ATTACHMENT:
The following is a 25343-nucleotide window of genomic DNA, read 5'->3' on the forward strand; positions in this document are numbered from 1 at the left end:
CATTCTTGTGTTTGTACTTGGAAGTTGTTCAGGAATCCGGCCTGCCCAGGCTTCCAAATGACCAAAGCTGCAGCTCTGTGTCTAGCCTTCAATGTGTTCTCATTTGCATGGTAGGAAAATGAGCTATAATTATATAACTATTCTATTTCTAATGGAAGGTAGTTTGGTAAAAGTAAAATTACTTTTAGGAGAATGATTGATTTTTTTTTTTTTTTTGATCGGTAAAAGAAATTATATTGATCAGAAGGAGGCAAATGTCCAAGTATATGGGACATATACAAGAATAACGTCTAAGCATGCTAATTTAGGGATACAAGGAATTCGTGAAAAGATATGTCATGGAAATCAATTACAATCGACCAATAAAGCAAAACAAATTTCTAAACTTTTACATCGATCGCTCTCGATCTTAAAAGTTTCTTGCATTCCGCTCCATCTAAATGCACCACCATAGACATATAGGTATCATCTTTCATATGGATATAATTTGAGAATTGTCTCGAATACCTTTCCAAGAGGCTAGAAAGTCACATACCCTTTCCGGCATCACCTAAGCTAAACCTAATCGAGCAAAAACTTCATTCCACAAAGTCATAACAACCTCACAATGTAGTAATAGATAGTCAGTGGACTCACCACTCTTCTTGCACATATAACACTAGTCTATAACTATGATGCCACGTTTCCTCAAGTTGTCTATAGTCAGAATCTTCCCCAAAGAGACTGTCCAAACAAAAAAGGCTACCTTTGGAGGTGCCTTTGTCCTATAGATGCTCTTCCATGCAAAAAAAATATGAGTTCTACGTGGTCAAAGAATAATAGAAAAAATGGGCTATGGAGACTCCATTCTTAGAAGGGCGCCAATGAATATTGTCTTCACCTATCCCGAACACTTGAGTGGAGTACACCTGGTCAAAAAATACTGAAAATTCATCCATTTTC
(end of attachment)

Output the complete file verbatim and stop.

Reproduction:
The following is a 25343-nucleotide window of genomic DNA, read 5'->3' on the forward strand; positions in this document are numbered from 1 at the left end:
CATTCTTGTGTTTGTACTTGGAAGTTGTTCAGGAATCCGGCCTGCCCAGGCTTCCAAATGACCAAAGCTGCAGCTCTGTGTCTAGCCTTCAATGTGTTCTCATTTGCATGGTAGGAAAATGAGCTATAATTATATAACTATTCTATTTCTAATGGAAGGTAGTTTGGTAAAAGTAAAATTACTTTTAGGAGAATGATTGATTTTTTTTTTTTTTTTGATCGGTAAAAGAAATTATATTGATCAGAAGGAGGCAAATGTCCAAGTATATGGGACATATACAAGAATAACGTCTAAGCATGCTAATTTAGGGATACAAGGAATTCGTGAAAAGATATGTCATGGAAATCAATTACAATCGACCAATAAAGCAAAACAAATTTCTAAACTTTTACATCGATCGCTCTCGATCTTAAAAGTTTCTTGCATTCCGCTCCATCTAAATGCACCACCATAGACATATAGGTATCATCTTTCATATGGATATAATTTGAGAATTGTCTCGAATACCTTTCCAAGAGGCTAGAAAGTCACATACCCTTTCCGGCATCACCTAAGCTAAACCTAATCGAGCAAAAACTTCATTCCACAAAGTCATAACAACCTCACAATGTAGTAATAGATAGTCAGTGGACTCACCACTCTTCTTGCACATATAACACTAGTCTATAACTATGATGCCACGTTTCCTCAAGTTGTCTATAGTCAGAATCTTCCCCAAAGAGACTGTCCAAACAAAAAAGGCTACCTTTGGAGGTGCCTTTGTCCTATAGATGCTCTTCCATGCAAAAAAAATATGAGTTCTACGTGGTCAAAGAATAATAGAAAAAATGGGCTATGGAGACTCCATTCTTAGAAGGGCGCCAATGAATATTGTCTTCACCTATCCCGAACACTTGAGTGGAGTACACCTGGTCAAAAAATACTGAAAATTCATCCATTTTC